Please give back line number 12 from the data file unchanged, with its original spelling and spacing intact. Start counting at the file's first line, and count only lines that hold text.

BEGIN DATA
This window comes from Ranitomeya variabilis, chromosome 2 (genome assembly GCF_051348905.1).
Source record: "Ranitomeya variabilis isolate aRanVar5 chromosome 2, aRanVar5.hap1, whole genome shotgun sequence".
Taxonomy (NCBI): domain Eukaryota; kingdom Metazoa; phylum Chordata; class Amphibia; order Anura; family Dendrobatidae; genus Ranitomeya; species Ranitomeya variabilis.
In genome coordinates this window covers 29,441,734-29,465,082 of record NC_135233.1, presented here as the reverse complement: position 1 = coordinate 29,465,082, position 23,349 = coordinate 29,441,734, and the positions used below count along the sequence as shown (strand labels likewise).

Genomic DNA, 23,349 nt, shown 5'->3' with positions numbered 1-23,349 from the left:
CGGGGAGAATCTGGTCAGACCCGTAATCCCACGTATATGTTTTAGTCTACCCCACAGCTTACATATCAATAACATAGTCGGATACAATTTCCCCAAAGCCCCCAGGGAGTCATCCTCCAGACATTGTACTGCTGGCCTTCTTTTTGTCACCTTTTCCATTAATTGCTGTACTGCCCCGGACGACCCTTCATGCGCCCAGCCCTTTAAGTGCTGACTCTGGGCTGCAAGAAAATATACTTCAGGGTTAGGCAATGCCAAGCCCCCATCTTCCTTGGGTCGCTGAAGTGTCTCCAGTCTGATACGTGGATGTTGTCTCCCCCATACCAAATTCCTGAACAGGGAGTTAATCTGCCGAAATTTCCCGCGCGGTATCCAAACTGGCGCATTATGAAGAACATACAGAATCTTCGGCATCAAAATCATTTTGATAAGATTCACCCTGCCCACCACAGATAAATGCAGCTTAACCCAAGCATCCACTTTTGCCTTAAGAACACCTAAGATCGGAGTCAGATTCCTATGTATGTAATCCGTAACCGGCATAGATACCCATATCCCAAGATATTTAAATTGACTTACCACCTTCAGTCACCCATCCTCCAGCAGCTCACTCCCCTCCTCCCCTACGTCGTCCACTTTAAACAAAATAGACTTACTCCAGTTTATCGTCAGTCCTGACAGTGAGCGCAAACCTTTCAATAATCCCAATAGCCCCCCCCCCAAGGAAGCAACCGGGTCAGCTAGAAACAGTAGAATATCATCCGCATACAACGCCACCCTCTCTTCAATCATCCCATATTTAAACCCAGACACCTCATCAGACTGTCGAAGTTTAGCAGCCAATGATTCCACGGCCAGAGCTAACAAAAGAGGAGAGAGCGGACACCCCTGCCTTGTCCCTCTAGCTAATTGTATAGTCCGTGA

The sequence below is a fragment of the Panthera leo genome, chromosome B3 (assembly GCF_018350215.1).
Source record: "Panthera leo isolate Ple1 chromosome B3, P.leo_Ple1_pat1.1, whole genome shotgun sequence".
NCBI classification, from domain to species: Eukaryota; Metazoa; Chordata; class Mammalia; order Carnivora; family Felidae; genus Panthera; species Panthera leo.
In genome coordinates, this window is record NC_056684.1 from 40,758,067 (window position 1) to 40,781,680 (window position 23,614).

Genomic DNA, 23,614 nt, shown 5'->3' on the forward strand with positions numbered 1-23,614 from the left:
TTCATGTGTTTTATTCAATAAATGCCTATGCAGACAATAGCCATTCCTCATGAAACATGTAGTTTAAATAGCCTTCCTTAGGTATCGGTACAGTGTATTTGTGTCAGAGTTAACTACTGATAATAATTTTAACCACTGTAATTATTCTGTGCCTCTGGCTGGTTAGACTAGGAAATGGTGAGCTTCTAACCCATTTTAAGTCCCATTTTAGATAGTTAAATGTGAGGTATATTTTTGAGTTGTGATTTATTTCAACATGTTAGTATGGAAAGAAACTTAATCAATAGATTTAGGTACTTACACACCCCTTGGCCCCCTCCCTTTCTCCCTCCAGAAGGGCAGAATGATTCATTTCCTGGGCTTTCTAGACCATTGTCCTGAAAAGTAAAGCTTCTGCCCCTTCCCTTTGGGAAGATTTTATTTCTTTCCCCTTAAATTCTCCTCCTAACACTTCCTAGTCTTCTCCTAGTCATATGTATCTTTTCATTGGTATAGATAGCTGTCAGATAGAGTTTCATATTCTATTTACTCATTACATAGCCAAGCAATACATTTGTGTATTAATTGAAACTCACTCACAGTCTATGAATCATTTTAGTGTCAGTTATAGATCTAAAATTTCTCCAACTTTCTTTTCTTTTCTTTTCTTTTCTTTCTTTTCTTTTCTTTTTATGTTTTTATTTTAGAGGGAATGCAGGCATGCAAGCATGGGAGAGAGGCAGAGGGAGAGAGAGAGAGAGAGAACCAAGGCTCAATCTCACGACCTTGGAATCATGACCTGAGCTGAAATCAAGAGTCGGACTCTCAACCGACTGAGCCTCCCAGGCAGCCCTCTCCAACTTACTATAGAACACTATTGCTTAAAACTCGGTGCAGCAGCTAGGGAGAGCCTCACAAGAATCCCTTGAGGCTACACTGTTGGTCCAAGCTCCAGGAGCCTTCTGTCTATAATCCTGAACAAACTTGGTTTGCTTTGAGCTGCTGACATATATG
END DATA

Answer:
TTCATGTGTTTTATTCAATAAATGCCTATGCAGACAATAGCCATTCCTCATGAAACATGTAGTTTAAATAGCCTTCCTTAGGTATCGGTACAGTGTATTTGTGTCAGAGTTAACTACTGATAATAATTTTAACCACTGTAATTATTCTGTGCCTCTGGCTGGTTAGACTAGGAAATGGTGAGCTTCTAACCCATTTTAAGTCCCATTTTAGATAGTTAAATGTGAGGTATATTTTTGAGTTGTGATTTATTTCAACATGTTAGTATGGAAAGAAACTTAATCAATAGATTTAGGTACTTACACACCCCTTGGCCCCCTCCCTTTCTCCCTCCAGAAGGGCAGAATGATTCATTTCCTGGGCTTTCTAGACCATTGTCCTGAAAAGTAAAGCTTCTGCCCCTTCCCTTTGGGAAGATTTTATTTCTTTCCCCTTAAATTCTCCTCCTAACACTTCCTAGTCTTCTCCTAGTCATATGTATCTTTTCATTGGTATAGATAGCTGTCAGATAGAGTTTCATATTCTATTTACTCATTACATAGCCAAGCAATACATTTGTGTATTAATTGAAACTCACTCACAGTCTATGAATCATTTTAGTGTCAGTTATAGATCTAAAATTTCTCCAACTTTCTTTTCTTTTCTTTTCTTTTCTTTCTTTTCTTTTCTTTTTATGTTTTTATTTTAGAGGGAATGCAGGCATGCAAGCATGGGAGAGAGGCAGAGGGAGAGAGAGAGAGAGAGAACCAAGGCTCAATCTCACGACCTTGGAATCATGACCTGAGCTGAAATCAAGAGTCGGACTCTCAACCGACTGAGCCTCCCAGGCAGCCCTCTCCAACTTACTATAGAACACTATTGCTTAAAACTCGGTGCAGCAGCTAGGGAGAGCCTCACAAGAATCCCTTGAGGCTACACTGTTGGTCCAAGCTCCAGGAGCCTTCTGTCTATAATCCTGAACAAACTTGGTTTGCTTTGAGCTGCTGACATATATG